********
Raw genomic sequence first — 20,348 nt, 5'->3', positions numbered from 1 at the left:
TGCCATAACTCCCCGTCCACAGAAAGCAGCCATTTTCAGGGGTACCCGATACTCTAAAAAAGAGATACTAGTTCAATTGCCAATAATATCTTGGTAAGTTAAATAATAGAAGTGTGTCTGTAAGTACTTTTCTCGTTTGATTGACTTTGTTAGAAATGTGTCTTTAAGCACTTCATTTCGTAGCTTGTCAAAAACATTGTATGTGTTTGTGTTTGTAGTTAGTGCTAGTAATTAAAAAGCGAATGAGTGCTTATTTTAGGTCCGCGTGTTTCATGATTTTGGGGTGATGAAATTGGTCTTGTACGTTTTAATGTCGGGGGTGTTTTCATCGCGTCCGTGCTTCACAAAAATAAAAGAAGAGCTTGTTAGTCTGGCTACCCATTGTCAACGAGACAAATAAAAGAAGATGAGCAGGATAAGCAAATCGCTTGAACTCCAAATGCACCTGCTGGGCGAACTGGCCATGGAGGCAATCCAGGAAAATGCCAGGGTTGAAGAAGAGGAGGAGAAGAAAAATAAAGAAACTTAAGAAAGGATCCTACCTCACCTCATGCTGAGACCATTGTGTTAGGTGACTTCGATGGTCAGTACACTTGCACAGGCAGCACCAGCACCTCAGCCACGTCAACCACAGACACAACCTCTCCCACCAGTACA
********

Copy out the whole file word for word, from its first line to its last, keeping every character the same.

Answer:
Raw genomic sequence first — 20,348 nt, 5'->3', positions numbered from 1 at the left:
TGCCATAACTCCCCGTCCACAGAAAGCAGCCATTTTCAGGGGTACCCGATACTCTAAAAAAGAGATACTAGTTCAATTGCCAATAATATCTTGGTAAGTTAAATAATAGAAGTGTGTCTGTAAGTACTTTTCTCGTTTGATTGACTTTGTTAGAAATGTGTCTTTAAGCACTTCATTTCGTAGCTTGTCAAAAACATTGTATGTGTTTGTGTTTGTAGTTAGTGCTAGTAATTAAAAAGCGAATGAGTGCTTATTTTAGGTCCGCGTGTTTCATGATTTTGGGGTGATGAAATTGGTCTTGTACGTTTTAATGTCGGGGGTGTTTTCATCGCGTCCGTGCTTCACAAAAATAAAAGAAGAGCTTGTTAGTCTGGCTACCCATTGTCAACGAGACAAATAAAAGAAGATGAGCAGGATAAGCAAATCGCTTGAACTCCAAATGCACCTGCTGGGCGAACTGGCCATGGAGGCAATCCAGGAAAATGCCAGGGTTGAAGAAGAGGAGGAGAAGAAAAATAAAGAAACTTAAGAAAGGATCCTACCTCACCTCATGCTGAGACCATTGTGTTAGGTGACTTCGATGGTCAGTACACTTGCACAGGCAGCACCAGCACCTCAGCCACGTCAACCACAGACACAACCTCTCCCACCAGTACA